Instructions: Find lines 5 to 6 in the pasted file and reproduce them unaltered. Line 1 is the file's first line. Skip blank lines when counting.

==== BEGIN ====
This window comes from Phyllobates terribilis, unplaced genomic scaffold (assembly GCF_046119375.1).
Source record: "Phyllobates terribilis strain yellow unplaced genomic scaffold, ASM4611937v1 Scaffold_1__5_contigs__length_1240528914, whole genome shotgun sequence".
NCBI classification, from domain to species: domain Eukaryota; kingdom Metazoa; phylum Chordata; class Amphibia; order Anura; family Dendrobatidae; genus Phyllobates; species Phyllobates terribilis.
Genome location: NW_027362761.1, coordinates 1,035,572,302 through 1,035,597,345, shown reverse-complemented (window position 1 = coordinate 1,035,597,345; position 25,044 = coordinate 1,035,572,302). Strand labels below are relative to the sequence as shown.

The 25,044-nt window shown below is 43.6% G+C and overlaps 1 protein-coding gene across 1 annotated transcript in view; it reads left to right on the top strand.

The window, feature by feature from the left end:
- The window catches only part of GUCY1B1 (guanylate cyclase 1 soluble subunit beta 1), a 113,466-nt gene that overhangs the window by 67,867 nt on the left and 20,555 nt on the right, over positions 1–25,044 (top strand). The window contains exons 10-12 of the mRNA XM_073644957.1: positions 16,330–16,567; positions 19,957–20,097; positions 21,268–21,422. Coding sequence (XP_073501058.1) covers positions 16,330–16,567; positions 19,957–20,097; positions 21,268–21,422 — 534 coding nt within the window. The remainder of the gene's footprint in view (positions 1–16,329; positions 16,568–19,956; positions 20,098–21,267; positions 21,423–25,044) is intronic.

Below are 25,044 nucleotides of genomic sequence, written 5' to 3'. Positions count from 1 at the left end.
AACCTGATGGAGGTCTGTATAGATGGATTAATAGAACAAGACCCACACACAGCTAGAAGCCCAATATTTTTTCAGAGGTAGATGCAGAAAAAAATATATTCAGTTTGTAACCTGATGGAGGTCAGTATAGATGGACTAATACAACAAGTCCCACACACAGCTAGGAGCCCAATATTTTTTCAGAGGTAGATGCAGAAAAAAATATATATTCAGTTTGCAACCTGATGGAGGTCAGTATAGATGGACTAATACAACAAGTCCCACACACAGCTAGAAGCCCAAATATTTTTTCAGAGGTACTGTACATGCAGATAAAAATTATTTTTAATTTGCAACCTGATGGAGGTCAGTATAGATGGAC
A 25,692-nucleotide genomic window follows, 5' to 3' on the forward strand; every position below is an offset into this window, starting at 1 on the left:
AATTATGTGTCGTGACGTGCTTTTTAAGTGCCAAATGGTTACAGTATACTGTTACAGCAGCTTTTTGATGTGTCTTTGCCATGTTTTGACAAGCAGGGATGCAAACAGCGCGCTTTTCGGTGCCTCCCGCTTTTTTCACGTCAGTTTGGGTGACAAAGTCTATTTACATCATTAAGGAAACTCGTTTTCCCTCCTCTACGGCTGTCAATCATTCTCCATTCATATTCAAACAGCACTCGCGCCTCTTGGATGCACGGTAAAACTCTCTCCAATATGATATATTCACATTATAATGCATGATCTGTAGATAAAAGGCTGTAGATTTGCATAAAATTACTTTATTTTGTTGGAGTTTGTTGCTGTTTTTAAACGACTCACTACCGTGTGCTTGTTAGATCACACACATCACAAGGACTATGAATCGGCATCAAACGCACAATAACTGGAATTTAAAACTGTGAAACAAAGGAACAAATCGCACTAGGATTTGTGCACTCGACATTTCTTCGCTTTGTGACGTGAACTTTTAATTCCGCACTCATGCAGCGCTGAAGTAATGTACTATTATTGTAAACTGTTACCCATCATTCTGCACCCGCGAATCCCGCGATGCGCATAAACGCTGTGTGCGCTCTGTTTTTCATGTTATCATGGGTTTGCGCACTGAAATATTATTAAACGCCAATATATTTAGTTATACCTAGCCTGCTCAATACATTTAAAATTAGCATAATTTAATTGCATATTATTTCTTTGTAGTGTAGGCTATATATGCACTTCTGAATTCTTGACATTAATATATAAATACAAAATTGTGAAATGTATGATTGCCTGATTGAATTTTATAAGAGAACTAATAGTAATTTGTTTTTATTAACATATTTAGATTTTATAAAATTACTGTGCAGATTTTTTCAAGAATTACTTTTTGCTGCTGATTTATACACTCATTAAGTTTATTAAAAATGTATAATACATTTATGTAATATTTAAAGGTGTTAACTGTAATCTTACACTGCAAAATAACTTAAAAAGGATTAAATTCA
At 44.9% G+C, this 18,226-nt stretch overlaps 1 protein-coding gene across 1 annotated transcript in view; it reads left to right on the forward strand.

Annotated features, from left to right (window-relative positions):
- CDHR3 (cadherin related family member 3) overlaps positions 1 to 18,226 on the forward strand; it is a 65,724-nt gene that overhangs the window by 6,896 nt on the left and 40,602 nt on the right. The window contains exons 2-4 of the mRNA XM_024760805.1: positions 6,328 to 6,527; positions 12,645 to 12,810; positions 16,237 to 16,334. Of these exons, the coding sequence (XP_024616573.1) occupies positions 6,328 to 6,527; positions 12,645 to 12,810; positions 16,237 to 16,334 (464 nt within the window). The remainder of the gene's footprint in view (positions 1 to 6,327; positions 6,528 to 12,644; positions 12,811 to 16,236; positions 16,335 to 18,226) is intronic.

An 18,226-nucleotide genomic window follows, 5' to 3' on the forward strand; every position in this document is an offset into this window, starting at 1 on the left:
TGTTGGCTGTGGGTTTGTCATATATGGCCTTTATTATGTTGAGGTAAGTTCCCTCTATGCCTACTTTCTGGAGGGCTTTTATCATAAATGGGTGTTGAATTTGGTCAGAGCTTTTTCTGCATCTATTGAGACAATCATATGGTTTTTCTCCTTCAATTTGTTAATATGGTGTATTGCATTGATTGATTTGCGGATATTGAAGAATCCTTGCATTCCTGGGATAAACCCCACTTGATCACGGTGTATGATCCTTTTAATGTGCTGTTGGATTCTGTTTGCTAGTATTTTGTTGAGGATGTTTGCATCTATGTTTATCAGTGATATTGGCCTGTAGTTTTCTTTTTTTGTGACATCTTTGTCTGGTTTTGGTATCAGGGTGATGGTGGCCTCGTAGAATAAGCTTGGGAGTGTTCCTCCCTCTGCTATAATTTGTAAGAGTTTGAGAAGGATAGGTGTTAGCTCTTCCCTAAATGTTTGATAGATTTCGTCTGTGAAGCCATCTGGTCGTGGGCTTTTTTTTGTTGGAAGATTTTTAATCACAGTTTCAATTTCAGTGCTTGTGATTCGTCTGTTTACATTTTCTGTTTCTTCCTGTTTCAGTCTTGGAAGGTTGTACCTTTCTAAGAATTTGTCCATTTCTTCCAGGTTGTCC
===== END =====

The 25,044-nt window shown below is 43.6% G+C and overlaps 1 protein-coding gene across 1 annotated transcript in view; it reads left to right on the top strand.

The window, feature by feature from the left end: